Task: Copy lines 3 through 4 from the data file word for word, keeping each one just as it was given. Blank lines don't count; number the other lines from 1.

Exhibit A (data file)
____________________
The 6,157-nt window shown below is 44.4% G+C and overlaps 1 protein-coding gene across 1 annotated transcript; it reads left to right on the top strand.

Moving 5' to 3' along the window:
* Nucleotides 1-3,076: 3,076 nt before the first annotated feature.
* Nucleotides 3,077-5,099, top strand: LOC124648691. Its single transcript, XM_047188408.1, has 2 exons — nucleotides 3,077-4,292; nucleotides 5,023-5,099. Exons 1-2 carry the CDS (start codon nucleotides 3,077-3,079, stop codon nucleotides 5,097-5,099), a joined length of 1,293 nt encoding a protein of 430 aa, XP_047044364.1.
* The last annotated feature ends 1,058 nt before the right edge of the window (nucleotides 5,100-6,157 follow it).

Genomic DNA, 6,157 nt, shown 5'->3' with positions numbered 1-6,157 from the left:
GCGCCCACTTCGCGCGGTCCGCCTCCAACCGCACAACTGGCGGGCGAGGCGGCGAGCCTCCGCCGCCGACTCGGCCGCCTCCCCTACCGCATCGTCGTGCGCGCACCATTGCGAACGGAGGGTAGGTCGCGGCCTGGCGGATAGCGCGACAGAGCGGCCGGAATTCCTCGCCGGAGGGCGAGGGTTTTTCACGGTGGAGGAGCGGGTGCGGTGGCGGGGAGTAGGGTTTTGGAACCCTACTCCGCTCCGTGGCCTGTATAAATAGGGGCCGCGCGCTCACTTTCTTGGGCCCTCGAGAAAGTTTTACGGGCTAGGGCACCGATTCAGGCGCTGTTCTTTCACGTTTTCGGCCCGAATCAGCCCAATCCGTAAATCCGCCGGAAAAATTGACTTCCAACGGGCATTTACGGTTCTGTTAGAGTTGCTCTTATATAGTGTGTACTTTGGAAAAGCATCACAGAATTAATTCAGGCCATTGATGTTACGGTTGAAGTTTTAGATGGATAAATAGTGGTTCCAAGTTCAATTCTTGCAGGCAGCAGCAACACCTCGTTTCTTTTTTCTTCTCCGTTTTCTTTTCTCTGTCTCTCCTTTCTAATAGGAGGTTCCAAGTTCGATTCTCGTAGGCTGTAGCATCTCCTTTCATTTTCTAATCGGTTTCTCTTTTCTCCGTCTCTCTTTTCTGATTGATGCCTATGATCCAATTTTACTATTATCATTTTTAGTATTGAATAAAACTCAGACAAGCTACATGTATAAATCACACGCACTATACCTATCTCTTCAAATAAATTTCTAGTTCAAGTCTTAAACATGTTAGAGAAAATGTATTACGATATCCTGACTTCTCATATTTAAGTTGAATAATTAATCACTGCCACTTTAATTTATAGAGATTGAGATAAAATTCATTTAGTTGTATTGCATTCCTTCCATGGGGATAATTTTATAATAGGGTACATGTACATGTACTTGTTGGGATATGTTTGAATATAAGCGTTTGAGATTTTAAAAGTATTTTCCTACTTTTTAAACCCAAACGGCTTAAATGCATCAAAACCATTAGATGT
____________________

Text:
* Nucleotides 1-3,076: 3,076 nt before the first annotated feature.
* Nucleotides 3,077-5,099, top strand: LOC124648691. Its single transcript, XM_047188408.1, has 2 exons — nucleotides 3,077-4,292; nucleotides 5,023-5,099. Exons 1-2 carry the CDS (start codon nucleotides 3,077-3,079, stop codon nucleotides 5,097-5,099), a joined length of 1,293 nt encoding a protein of 430 aa, XP_047044364.1.